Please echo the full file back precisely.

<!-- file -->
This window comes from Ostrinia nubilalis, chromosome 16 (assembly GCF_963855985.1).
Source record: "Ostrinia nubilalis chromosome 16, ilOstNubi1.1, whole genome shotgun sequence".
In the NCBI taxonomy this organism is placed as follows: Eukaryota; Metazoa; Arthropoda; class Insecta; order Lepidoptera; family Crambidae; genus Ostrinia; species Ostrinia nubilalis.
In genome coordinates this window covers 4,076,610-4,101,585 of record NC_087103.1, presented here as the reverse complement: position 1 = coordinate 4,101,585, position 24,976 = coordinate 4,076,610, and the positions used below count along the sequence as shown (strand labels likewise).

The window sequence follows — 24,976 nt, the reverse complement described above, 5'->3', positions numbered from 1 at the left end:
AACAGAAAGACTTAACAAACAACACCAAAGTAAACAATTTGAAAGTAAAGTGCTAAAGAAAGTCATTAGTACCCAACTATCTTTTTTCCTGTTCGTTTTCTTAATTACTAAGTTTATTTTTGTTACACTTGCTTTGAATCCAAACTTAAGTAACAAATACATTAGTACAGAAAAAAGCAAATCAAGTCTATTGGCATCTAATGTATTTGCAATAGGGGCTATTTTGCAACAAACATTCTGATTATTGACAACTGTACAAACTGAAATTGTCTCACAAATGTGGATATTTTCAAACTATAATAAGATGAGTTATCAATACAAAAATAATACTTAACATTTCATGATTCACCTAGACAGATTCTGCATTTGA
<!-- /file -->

This window comes from Ostrinia nubilalis, chromosome 16 (assembly GCF_963855985.1).
Source record: "Ostrinia nubilalis chromosome 16, ilOstNubi1.1, whole genome shotgun sequence".
In the NCBI taxonomy this organism is placed as follows: Eukaryota; Metazoa; Arthropoda; class Insecta; order Lepidoptera; family Crambidae; genus Ostrinia; species Ostrinia nubilalis.
In genome coordinates this window covers 4,076,610-4,101,585 of record NC_087103.1, presented here as the reverse complement: position 1 = coordinate 4,101,585, position 24,976 = coordinate 4,076,610, and the positions used below count along the sequence as shown (strand labels likewise).

The window sequence follows — 24,976 nt, the reverse complement described above, 5'->3', positions numbered from 1 at the left end:
AACAGAAAGACTTAACAAACAACACCAAAGTAAACAATTTGAAAGTAAAGTGCTAAAGAAAGTCATTAGTACCCAACTATCTTTTTTCCTGTTCGTTTTCTTAATTACTAAGTTTATTTTTGTTACACTTGCTTTGAATCCAAACTTAAGTAACAAATACATTAGTACAGAAAAAAGCAAATCAAGTCTATTGGCATCTAATGTATTTGCAATAGGGGCTATTTTGCAACAAACATTCTGATTATTGACAACTGTACAAACTGAAATTGTCTCACAAATGTGGATATTTTCAAACTATAATAAGATGAGTTATCAATACAAAAATAATACTTAACATTTCATGATTCACCTAGACAGATTCTGCATTTGA